CAPE CANAVERAL, Fla. - The cosmos is rocked almost daily by cataclysmic explosions brighter and more massive than anything since the big bang that's thought to have given birth to the universe.
These spectacular bursts of gamma rays are found in every part of the sky and linger from a fraction of a second to a couple of minutes. The amount of energy released is almost beyond comprehension: A flash lasting several seconds contains more energy than our sun will emit during its entire 10 billion-year lifetime.
"If you added together everything else in the universe in that second, it would not be as bright as that gamma ray burst," said John Nousek, a professor of astronomy and astrophysics at Pennsylvania State University. "These might be the most distant individual objects we have ever seen."
The precise origin of these bursts remains one of astronomy's great cosmic mysteries. Scientists at NASA's Goddard Space Flight Center in Greenbelt, Md., and a team of Penn State researchers including Nousek are beginning a $250 million mission designed to help unravel the mystery.
After several delays, NASA's Swift spacecraft was scheduled to lift off aboard a Delta 2 rocket from Cape Canaveral Air Force Station as early as tomorrow afternoon.
Once in space, the 19-foot-tall spacecraft will use a trio of onboard instruments to locate and study the bursts from an orbital perch 370 miles above Earth. The nimble probe will be able to react to the explosions and point its instruments at them within 20 seconds to 75 seconds of their detection.
"The entire design of Swift was oriented around swiftness - being able to immediately detect and observe," said Anne Kinney, director of the Universe Division at NASA Headquarters in Washington. "There is no other telescope up there that has that capability."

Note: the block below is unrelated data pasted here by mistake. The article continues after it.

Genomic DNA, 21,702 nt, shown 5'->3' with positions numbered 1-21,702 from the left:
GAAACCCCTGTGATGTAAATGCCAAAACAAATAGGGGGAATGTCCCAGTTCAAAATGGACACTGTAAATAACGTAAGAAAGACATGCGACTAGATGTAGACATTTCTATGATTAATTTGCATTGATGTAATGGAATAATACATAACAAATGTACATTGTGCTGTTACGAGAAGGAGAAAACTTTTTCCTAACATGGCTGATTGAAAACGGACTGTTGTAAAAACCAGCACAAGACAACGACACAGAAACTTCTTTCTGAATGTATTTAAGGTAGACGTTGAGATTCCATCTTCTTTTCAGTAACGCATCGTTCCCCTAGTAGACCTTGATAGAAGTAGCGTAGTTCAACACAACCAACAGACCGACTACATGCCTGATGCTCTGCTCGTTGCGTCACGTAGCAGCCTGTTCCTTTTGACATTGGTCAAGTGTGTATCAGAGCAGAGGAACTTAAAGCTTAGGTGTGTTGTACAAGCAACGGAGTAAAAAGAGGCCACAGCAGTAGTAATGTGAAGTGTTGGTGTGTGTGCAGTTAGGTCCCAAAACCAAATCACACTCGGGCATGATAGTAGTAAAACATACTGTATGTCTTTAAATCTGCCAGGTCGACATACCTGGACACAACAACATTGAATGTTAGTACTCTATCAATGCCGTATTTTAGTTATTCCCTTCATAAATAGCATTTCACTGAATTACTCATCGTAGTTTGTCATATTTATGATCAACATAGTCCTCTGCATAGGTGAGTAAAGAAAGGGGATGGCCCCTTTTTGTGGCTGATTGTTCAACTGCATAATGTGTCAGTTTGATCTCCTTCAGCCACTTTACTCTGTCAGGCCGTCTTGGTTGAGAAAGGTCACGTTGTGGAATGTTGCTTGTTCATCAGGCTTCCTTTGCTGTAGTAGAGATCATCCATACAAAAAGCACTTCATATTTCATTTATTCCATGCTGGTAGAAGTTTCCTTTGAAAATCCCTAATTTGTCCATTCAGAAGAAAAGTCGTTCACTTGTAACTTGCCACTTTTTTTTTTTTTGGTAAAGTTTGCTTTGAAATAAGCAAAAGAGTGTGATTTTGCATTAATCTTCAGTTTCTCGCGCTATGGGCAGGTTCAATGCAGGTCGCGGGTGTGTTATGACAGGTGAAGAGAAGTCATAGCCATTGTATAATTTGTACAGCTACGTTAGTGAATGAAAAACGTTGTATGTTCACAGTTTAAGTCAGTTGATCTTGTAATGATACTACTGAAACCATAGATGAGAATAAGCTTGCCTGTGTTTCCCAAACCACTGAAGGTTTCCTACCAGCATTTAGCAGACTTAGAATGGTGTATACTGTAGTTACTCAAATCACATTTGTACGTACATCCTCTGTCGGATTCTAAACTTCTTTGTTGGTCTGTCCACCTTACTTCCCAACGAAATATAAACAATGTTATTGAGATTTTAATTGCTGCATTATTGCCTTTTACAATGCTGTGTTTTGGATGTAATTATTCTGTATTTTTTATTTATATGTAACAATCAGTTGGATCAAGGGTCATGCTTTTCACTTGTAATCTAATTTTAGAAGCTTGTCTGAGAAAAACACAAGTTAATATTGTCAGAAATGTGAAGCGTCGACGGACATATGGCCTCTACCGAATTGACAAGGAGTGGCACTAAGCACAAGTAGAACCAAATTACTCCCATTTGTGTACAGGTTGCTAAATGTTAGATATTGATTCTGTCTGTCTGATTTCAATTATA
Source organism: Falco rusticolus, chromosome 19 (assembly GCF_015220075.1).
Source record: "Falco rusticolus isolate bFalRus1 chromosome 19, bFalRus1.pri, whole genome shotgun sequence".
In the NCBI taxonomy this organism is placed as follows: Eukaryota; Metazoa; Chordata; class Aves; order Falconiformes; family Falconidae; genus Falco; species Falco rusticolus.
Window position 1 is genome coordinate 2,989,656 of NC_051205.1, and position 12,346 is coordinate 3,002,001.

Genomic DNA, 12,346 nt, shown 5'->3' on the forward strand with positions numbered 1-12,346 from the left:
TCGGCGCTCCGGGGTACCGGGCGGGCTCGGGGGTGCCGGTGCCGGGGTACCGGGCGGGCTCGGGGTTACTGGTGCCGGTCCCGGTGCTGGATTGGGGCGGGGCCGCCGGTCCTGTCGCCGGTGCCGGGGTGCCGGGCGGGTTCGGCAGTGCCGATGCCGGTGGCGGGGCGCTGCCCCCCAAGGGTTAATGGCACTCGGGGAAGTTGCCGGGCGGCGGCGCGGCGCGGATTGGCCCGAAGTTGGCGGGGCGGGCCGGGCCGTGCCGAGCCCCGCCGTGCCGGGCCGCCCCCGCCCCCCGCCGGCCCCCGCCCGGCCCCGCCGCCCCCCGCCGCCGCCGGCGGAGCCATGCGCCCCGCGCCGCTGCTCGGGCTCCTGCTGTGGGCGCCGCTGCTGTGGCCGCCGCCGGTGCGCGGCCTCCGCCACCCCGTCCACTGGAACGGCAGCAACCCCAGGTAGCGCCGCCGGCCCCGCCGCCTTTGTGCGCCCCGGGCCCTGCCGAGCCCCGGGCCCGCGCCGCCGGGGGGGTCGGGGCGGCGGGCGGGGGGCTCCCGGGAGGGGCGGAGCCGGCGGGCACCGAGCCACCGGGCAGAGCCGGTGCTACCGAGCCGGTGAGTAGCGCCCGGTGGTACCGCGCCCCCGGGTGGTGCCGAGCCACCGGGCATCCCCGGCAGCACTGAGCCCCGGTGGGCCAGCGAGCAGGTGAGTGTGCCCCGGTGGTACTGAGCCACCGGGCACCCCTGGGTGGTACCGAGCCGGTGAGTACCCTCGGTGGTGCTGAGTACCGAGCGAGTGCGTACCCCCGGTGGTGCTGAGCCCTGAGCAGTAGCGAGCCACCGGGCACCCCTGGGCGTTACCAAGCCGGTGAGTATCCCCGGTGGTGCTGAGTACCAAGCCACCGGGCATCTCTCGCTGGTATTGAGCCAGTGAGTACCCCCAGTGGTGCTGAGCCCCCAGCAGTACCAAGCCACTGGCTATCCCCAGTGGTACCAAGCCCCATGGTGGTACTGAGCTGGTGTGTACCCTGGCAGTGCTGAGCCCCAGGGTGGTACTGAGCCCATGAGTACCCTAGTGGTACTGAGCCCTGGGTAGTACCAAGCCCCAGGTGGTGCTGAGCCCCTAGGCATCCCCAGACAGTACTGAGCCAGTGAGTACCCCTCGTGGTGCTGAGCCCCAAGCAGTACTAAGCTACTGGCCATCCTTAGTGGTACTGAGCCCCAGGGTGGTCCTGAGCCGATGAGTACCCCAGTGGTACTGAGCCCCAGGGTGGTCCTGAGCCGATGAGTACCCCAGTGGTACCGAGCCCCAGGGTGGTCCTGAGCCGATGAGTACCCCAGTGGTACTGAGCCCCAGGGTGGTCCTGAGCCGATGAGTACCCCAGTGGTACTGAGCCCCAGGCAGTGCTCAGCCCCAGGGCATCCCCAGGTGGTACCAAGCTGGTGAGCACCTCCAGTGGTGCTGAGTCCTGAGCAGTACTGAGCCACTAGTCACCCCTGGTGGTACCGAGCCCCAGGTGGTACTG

The explosive gamma ray flashes were accidentally discovered in 1967 by a U.S. spy satellite placed in orbit to monitor the former Soviet Union for nuclear weapons tests. Two years later, perplexed scientists concluded the bursts had, indeed, come from deep space. The findings finally were declassified and published in academic journals in 1973.
Eighteen years later, NASA launched the Compton Gamma Ray Observatory, which found the explosions occurred in all parts of the sky. That meant the bursts originated far beyond our own Milky Way galaxy. The discovery gave scientists their first real hint at the enormous amounts of energy involved.
"These are the most powerful explosions in the universe," said Neil Gehrels, Swift's principal scientist at Goddard. "The amount of energy in these explosions is so large that if there was a gamma ray burst that occurred within our neighborhood in the Milky Way - let's say the one-tenth of the Milky Way nearest to our solar system - the gamma ray radiation would actually strip the atmosphere off of the Earth."
An Italian astronomy satellite discovered in 1997 that the gamma ray bursts often leave a faint afterglow that sometimes persists for weeks. Swift will survey the cosmos for the bursts and their afterglow during a mission scheduled to last at least two years. During that time, program scientists expect to observe more than 200 explosions.
The spacecraft is equipped with three instruments. One will detect the bursts and find the general location within a matter of seconds. Two others will pinpoint the origin and study the explosions' afterglow in ultraviolet, X-ray and optical light.
Swift's research team, which includes British and Italian scientists, hopes the findings will help answer a basic question about the flashes: Where do they come from?
A leading theory is that the bursts represent the death knell of giant stars as their cores' collapse into stellar black holes so massive that even light can't escape from the objects' gravitational pulls. The dying stars' outer layers explode in giant supernovas. Other bursts may be the result of collisions between black holes or super-massive neutron stars - objects so dense that every person on Earth would fit into a space the size of a sugar cube.
"We never know which direction these messages are going to come from, but we know they will be brief - more like postcards than letters," Kinney said. "The Swift mission is going to give us unprecedented ability to decode these messages."
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